A mural designed for a competition as part of a public art/farm space in the Bronx. The design started simply enough, with a walk through the Bronx and seeing the message “being great is the best revenge” scrawled across an abandoned mattress. The sentiment seemed to aptly sum up the spirit of possibility and potential inherent in every one us that has ever been underestimated or ignored. This led to the method of application of the message – not with paint on brush, but rather by paint applied directly via the volunteer’s hand, slapped down with conviction on the concrete canvas. Each unique creator becomes part of the final composition, through an emphatic gesture that is sometimes messy, with colorful fingerprints and palmprints merging together and breaking out of the geometrical lines of the fonts. The mural and painting technique will unite all those that volunteer and create a lasting memory of community togetherness.
For a jersey barrier competition submission, we started with an iconic New York quote from Agatha Christie as indicative of the city: “It is ridiculous to set a detective story in New York City. New York City is itself a detective story,” and played off the recurring themes of mystery and dual meanings inherent to the make-up of our city. New Yorkers strive to challenge themselves, whether by running through the park during the marathon or following their career dreams, and we wanted to elevate something that is typically a solitary challenging act pursued underground in the subway – solving sudoku puzzles – to the street level, making it a communal, shared act. The design then works simply on two levels, as both a reflection of the city, and at the smaller scale, of the acts that makes New Yorkers such apt problem solvers.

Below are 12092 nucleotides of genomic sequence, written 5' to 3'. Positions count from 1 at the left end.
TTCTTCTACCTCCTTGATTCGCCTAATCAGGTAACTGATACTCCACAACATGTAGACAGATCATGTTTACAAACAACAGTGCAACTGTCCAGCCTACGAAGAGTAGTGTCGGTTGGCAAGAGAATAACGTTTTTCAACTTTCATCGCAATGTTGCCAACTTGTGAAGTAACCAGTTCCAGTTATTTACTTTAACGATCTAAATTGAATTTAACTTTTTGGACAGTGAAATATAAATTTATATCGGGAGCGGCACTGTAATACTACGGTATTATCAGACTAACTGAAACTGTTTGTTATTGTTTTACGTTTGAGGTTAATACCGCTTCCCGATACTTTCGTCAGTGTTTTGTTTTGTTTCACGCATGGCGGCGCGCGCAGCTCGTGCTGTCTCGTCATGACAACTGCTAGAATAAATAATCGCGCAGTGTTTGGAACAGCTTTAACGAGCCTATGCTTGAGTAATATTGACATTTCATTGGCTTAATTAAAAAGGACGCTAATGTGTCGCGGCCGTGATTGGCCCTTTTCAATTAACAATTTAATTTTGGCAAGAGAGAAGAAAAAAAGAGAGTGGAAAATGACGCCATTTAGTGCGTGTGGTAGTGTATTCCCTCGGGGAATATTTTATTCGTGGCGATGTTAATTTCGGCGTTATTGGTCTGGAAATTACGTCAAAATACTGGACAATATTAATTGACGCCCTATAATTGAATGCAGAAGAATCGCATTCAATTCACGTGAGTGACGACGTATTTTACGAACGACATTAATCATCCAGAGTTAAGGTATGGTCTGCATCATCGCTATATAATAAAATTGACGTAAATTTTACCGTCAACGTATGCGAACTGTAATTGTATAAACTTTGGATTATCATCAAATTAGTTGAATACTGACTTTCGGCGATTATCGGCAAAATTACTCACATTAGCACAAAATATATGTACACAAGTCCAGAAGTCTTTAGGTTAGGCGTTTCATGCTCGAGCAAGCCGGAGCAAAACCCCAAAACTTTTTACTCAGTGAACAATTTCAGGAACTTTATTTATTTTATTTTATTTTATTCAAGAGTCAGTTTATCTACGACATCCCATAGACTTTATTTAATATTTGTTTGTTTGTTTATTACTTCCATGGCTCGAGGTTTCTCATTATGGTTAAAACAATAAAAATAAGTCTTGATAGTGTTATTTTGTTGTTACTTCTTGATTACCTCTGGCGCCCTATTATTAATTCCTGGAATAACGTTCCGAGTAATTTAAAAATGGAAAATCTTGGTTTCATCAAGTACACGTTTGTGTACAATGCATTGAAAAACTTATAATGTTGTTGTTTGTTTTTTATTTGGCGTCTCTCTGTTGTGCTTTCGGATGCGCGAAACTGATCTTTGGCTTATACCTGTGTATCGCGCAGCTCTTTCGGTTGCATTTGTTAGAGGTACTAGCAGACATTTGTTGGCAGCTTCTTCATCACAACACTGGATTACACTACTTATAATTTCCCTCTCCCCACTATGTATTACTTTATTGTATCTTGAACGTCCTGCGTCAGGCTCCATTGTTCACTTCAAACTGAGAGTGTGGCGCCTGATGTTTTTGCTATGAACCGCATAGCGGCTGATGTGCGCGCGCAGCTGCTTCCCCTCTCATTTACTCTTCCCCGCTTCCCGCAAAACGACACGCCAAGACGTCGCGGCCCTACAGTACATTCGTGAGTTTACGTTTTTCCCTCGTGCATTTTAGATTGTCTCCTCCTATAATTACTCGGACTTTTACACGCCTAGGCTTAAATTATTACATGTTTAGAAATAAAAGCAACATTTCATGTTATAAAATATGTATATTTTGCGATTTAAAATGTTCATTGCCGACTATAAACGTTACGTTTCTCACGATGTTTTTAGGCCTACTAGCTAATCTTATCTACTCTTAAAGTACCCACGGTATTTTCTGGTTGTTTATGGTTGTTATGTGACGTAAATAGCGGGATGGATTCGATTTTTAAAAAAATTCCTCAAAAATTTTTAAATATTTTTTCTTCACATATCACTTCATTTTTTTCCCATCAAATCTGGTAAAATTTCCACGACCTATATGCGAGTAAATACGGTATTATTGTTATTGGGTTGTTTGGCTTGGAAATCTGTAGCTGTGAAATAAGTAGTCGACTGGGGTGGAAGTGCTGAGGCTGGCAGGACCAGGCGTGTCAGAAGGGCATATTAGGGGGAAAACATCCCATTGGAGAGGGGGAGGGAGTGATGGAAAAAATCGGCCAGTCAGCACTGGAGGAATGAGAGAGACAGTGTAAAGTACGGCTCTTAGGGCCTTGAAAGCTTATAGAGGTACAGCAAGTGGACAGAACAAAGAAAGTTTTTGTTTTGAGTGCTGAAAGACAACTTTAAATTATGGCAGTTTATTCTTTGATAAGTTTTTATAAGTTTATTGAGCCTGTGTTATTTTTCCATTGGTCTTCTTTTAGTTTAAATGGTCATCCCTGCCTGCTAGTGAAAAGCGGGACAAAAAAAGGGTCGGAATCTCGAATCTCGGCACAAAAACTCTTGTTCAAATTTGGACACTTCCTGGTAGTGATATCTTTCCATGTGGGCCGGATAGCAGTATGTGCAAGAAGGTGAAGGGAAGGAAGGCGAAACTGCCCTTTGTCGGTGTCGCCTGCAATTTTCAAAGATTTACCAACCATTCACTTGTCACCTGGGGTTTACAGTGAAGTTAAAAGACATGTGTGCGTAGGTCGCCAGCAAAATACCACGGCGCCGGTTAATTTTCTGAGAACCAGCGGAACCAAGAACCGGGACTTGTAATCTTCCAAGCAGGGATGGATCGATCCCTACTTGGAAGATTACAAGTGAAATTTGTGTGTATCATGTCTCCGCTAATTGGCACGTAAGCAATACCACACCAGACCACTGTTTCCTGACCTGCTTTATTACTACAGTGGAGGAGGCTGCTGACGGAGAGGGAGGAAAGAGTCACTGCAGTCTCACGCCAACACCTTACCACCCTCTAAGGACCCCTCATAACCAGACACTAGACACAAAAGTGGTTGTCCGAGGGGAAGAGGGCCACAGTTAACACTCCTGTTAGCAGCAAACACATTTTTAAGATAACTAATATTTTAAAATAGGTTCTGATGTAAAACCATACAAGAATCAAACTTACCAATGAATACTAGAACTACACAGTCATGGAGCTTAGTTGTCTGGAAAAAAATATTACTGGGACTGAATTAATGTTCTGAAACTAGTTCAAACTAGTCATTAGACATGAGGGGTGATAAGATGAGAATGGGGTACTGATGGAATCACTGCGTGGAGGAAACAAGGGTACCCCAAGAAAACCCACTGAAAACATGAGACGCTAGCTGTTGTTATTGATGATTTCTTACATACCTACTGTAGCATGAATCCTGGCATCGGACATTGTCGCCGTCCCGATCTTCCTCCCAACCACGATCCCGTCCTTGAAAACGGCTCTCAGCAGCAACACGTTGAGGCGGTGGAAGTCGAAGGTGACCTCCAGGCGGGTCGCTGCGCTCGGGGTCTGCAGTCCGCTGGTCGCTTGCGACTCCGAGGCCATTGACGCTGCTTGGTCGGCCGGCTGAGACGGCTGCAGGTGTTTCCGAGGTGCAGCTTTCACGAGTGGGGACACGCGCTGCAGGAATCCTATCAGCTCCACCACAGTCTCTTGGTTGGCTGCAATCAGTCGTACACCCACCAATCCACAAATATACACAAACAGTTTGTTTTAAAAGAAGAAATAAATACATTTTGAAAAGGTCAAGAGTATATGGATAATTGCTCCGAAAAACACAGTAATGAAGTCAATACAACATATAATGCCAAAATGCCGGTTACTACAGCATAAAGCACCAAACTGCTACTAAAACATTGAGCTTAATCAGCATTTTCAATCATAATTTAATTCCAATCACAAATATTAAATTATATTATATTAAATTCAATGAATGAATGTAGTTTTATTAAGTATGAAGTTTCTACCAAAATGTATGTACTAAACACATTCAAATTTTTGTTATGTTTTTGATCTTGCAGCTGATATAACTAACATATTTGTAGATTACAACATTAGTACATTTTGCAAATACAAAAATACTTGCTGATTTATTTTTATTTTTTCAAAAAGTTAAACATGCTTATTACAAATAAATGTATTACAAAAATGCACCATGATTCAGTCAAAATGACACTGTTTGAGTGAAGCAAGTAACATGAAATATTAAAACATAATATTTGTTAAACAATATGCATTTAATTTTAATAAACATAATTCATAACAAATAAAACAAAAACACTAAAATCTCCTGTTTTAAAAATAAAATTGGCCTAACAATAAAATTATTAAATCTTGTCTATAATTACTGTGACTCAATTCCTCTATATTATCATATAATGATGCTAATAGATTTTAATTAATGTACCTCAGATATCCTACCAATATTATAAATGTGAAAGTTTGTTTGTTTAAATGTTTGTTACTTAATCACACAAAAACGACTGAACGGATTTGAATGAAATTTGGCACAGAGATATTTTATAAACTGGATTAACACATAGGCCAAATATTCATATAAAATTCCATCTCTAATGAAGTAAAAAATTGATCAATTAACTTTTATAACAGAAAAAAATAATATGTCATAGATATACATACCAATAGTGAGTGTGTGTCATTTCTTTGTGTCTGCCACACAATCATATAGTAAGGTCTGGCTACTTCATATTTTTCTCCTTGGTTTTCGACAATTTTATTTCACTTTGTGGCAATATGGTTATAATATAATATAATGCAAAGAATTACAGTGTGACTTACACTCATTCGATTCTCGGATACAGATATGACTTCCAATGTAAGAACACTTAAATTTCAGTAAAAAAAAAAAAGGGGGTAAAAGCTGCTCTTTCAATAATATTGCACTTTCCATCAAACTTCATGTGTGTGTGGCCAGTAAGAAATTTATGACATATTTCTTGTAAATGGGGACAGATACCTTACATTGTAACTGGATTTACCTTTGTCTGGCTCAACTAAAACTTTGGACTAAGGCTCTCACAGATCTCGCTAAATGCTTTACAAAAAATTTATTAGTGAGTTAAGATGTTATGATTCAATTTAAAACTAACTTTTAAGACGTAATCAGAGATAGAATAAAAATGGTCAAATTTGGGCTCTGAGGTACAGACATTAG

The design will be quick to apply. Using only a limited color palette and a repeating stencil system, we will be able to economically create a bold, colorful graphic statement that will encourage all those that walk, bike, and run by the barrier to think about and interact with their great city.
Some drone bombing interventions made for DEMILIT as part of their “minor (open-source) act of insurgent citizenship and imaginative transgressions” against the pilotless drones that we increasingly rely on to fight the the good fight (and sometimes not so good) in Afghanistan.
A quick competition entry Jackie and I put together for a mural to be painted on a jersey barrier somewhere in the city. The murals are painted by a dedicated group of volunteers over one beautiful NYC fall day, so instead of specifying a fixed design, we proposed a set of instructions that the volunteers could perform relating to the types of gestures that are associated with travel and roads, turning the act of painting the mural into a type of game. We designed new types of brushes that are attached to runner’s legs, bicycle wheels and extended from automobiles to create an abstract layering of movement vectors.